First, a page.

[Quick summary: A railroad baron's happiest and saddest moments are told in flashback.]
I feel dumb. When I feel dumb, I read.
I felt dumb recently when someone praised writer/director Preston Sturges (1898-1959). I knew so little. Exactly why was he so great?
So begins my education of Sturges with this early script.
It is impressive.*
I particularly liked how Sturges uses irony to punch home a point.
Here's how he built one scene:
1 - The stakes are set up clearly.
Eve, the mistress, gives lovesick Tom an ultimatum.
[To have Eve, Tom must discard Sally.]
2 - The protagonist faces a decision, and a complication.
Sally, the wife, tells Tom that she wants to reconnect with a trip to Europe together. Tom confesses he's in love with Eve.
Guilty, he foreswears Eve, and agrees to go to Europe.
Sally abruptly tells him to go with Eve, have fun, and live it up.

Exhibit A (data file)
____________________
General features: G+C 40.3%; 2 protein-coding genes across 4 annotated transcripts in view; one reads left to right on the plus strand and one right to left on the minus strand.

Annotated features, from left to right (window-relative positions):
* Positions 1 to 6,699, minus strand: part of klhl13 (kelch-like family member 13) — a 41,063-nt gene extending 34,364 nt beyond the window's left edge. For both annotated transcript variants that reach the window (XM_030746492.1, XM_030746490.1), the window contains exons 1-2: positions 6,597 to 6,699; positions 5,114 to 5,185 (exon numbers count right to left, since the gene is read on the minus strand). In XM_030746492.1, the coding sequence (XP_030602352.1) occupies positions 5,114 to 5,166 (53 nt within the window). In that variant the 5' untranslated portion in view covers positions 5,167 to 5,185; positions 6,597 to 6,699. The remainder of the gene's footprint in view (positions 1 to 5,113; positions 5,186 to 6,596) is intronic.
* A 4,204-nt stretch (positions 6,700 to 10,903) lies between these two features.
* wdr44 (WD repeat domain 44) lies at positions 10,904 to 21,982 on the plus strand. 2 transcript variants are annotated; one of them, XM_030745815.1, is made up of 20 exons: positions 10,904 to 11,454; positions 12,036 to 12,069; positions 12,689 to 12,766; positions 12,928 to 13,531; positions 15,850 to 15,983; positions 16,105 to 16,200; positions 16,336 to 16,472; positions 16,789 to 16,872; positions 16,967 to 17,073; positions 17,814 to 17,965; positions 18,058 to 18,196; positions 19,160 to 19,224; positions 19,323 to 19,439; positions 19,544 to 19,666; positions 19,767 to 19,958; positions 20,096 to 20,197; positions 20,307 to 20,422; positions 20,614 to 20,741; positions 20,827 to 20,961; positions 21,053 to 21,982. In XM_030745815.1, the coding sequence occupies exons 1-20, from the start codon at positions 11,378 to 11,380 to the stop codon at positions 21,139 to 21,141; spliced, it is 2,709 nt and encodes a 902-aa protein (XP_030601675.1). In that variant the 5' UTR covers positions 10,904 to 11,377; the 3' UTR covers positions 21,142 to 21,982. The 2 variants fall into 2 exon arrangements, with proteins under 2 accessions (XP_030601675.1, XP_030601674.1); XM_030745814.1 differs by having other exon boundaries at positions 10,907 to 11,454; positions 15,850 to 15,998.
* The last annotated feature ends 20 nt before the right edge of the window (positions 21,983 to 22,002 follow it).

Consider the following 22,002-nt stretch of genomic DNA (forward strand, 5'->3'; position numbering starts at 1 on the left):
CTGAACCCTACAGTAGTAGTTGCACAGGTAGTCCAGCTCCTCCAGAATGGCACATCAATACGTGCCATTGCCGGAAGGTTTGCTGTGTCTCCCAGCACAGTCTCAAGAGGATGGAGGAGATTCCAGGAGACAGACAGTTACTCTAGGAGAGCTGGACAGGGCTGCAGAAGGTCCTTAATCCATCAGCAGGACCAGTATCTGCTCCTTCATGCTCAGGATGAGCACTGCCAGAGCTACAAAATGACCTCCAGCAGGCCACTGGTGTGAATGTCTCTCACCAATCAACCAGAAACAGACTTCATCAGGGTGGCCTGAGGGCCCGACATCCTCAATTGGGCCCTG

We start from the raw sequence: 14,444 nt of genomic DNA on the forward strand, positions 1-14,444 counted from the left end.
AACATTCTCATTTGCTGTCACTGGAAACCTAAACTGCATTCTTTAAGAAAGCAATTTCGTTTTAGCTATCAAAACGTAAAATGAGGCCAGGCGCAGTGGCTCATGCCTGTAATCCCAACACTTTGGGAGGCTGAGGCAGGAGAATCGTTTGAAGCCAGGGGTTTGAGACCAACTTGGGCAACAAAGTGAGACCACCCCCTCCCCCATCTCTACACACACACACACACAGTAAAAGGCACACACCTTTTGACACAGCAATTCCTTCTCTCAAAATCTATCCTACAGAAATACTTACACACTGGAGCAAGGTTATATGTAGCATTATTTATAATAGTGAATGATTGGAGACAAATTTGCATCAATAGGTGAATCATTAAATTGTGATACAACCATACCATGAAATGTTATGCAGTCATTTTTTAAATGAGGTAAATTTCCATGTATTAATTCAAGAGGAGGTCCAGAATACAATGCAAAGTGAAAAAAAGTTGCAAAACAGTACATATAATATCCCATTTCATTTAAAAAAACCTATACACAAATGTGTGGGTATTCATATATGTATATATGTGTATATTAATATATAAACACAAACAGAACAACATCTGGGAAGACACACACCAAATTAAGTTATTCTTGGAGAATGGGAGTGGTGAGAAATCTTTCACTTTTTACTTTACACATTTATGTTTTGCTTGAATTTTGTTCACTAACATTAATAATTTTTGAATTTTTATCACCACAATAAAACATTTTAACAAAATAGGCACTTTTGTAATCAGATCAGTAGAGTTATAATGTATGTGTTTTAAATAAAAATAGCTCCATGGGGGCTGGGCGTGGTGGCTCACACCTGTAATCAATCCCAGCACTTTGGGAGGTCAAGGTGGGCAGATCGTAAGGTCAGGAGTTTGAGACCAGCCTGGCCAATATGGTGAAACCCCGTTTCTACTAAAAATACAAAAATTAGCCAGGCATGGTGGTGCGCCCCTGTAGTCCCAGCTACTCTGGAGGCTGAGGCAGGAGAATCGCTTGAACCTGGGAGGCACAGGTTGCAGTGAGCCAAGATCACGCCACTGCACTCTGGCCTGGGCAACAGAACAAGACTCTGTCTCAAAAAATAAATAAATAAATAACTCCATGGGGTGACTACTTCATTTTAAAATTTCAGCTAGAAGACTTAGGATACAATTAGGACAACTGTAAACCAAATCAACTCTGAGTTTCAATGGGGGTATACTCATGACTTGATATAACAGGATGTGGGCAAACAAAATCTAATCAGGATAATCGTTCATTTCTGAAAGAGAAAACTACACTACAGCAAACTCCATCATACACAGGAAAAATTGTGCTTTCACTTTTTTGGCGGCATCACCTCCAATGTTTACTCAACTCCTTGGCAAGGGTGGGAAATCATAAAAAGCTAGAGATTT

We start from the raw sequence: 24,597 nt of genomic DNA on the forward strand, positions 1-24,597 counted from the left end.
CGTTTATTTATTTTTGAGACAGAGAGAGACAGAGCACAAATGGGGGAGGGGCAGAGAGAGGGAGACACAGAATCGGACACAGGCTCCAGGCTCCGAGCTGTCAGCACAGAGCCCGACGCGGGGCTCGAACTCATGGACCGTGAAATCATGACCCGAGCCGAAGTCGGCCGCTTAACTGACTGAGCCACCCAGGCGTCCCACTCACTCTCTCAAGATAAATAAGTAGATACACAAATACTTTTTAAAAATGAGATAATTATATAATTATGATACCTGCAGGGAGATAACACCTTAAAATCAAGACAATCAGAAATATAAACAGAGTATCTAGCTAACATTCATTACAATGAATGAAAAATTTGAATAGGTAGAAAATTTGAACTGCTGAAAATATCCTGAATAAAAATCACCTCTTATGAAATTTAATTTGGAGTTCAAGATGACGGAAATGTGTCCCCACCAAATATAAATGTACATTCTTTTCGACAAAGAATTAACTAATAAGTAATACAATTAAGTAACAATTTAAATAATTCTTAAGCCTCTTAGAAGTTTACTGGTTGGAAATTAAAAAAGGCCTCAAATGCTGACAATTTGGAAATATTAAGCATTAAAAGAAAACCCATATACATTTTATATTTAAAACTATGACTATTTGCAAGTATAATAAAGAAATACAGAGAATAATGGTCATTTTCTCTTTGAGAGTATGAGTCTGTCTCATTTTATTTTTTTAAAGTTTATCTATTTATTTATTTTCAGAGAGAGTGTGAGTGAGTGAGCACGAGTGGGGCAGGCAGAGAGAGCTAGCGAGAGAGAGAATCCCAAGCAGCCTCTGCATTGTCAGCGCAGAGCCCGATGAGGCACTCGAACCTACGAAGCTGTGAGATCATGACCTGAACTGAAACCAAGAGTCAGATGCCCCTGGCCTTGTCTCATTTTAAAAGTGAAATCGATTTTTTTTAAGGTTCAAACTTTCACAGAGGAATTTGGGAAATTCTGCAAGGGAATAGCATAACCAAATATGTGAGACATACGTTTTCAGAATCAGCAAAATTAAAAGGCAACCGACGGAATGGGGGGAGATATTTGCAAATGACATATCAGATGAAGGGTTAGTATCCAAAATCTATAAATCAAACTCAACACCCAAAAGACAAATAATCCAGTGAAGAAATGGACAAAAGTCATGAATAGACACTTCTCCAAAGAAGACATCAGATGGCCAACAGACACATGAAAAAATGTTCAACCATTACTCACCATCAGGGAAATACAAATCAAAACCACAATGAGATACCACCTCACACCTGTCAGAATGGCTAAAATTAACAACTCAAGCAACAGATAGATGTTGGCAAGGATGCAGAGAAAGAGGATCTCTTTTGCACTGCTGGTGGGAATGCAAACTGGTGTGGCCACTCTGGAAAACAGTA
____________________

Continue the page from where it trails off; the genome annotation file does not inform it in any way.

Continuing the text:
She says, "I hope she makes you happier than I did," and walks out.
[Sally is a roadblock for Tom. We expect her to fight for their
marriage, but she does the unexpected and makes it so easy for
3 - The protagonist "got what he wished for"...but the grass isn't as green as he thought.
Sally commits suicide.
[It is ironic because Tom got what he wanted (Eve) and not what he wanted (guilt). The irony in #3 underscores his bad decision in #1. ]
WHAT I'VE LEARNED: Tom chose Eve, confident that she was the better outcome, but she wasn't. That's irony.
The Power & the Glory (1933)
by Preston Sturges
*A few striking facts about this script:
- It was Preston Sturges' first original spec.
- It was shot without changes.
- It launched him as a serious screenwriter (despite poor box office).
- It convinced him to become a director (he didn't direct this one).
- Its "fractured narrative" and constant voice over was revolutionary.
- It heavily influenced Citizen Kane.